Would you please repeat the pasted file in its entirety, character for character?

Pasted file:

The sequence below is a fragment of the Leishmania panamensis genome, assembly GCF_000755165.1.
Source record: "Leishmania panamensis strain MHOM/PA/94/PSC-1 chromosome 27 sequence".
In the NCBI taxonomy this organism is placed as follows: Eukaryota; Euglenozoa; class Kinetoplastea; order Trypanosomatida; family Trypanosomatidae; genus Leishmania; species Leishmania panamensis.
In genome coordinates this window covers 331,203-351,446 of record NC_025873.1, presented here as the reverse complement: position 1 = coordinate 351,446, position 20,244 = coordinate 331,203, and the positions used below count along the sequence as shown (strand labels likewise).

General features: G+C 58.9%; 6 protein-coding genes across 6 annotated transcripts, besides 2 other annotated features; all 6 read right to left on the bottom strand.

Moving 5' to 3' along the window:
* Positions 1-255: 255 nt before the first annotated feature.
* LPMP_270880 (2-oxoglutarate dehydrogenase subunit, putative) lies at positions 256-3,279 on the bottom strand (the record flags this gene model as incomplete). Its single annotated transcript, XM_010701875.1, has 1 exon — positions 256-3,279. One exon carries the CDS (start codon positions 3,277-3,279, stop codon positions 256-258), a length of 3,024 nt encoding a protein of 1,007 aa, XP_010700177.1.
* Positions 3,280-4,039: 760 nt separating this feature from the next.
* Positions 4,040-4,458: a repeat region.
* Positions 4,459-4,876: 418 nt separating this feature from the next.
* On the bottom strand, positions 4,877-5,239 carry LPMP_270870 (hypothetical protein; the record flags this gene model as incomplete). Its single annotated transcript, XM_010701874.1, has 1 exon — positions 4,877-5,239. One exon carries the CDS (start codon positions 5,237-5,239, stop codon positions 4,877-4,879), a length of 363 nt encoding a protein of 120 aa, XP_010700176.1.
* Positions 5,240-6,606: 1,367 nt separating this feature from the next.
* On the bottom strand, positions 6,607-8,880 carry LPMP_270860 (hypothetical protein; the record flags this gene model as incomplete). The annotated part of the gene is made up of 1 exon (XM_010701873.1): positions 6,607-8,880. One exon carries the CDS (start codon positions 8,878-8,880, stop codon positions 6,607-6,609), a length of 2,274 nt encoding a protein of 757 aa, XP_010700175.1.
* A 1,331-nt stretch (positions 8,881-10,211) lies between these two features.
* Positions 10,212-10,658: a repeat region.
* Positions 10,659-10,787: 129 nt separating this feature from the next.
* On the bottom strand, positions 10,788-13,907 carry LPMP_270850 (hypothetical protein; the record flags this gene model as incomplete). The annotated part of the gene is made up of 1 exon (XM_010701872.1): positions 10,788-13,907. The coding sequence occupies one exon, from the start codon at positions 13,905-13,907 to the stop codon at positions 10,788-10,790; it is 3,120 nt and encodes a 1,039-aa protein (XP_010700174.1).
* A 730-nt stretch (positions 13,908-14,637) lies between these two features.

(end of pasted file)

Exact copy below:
The sequence below is a fragment of the Leishmania panamensis genome, assembly GCF_000755165.1.
Source record: "Leishmania panamensis strain MHOM/PA/94/PSC-1 chromosome 27 sequence".
In the NCBI taxonomy this organism is placed as follows: Eukaryota; Euglenozoa; class Kinetoplastea; order Trypanosomatida; family Trypanosomatidae; genus Leishmania; species Leishmania panamensis.
In genome coordinates this window covers 331,203-351,446 of record NC_025873.1, presented here as the reverse complement: position 1 = coordinate 351,446, position 20,244 = coordinate 331,203, and the positions used below count along the sequence as shown (strand labels likewise).

General features: G+C 58.9%; 6 protein-coding genes across 6 annotated transcripts, besides 2 other annotated features; all 6 read right to left on the bottom strand.

Moving 5' to 3' along the window:
* Positions 1-255: 255 nt before the first annotated feature.
* LPMP_270880 (2-oxoglutarate dehydrogenase subunit, putative) lies at positions 256-3,279 on the bottom strand (the record flags this gene model as incomplete). Its single annotated transcript, XM_010701875.1, has 1 exon — positions 256-3,279. One exon carries the CDS (start codon positions 3,277-3,279, stop codon positions 256-258), a length of 3,024 nt encoding a protein of 1,007 aa, XP_010700177.1.
* Positions 3,280-4,039: 760 nt separating this feature from the next.
* Positions 4,040-4,458: a repeat region.
* Positions 4,459-4,876: 418 nt separating this feature from the next.
* On the bottom strand, positions 4,877-5,239 carry LPMP_270870 (hypothetical protein; the record flags this gene model as incomplete). Its single annotated transcript, XM_010701874.1, has 1 exon — positions 4,877-5,239. One exon carries the CDS (start codon positions 5,237-5,239, stop codon positions 4,877-4,879), a length of 363 nt encoding a protein of 120 aa, XP_010700176.1.
* Positions 5,240-6,606: 1,367 nt separating this feature from the next.
* On the bottom strand, positions 6,607-8,880 carry LPMP_270860 (hypothetical protein; the record flags this gene model as incomplete). The annotated part of the gene is made up of 1 exon (XM_010701873.1): positions 6,607-8,880. One exon carries the CDS (start codon positions 8,878-8,880, stop codon positions 6,607-6,609), a length of 2,274 nt encoding a protein of 757 aa, XP_010700175.1.
* A 1,331-nt stretch (positions 8,881-10,211) lies between these two features.
* Positions 10,212-10,658: a repeat region.
* Positions 10,659-10,787: 129 nt separating this feature from the next.
* On the bottom strand, positions 10,788-13,907 carry LPMP_270850 (hypothetical protein; the record flags this gene model as incomplete). The annotated part of the gene is made up of 1 exon (XM_010701872.1): positions 10,788-13,907. The coding sequence occupies one exon, from the start codon at positions 13,905-13,907 to the stop codon at positions 10,788-10,790; it is 3,120 nt and encodes a 1,039-aa protein (XP_010700174.1).
* A 730-nt stretch (positions 13,908-14,637) lies between these two features.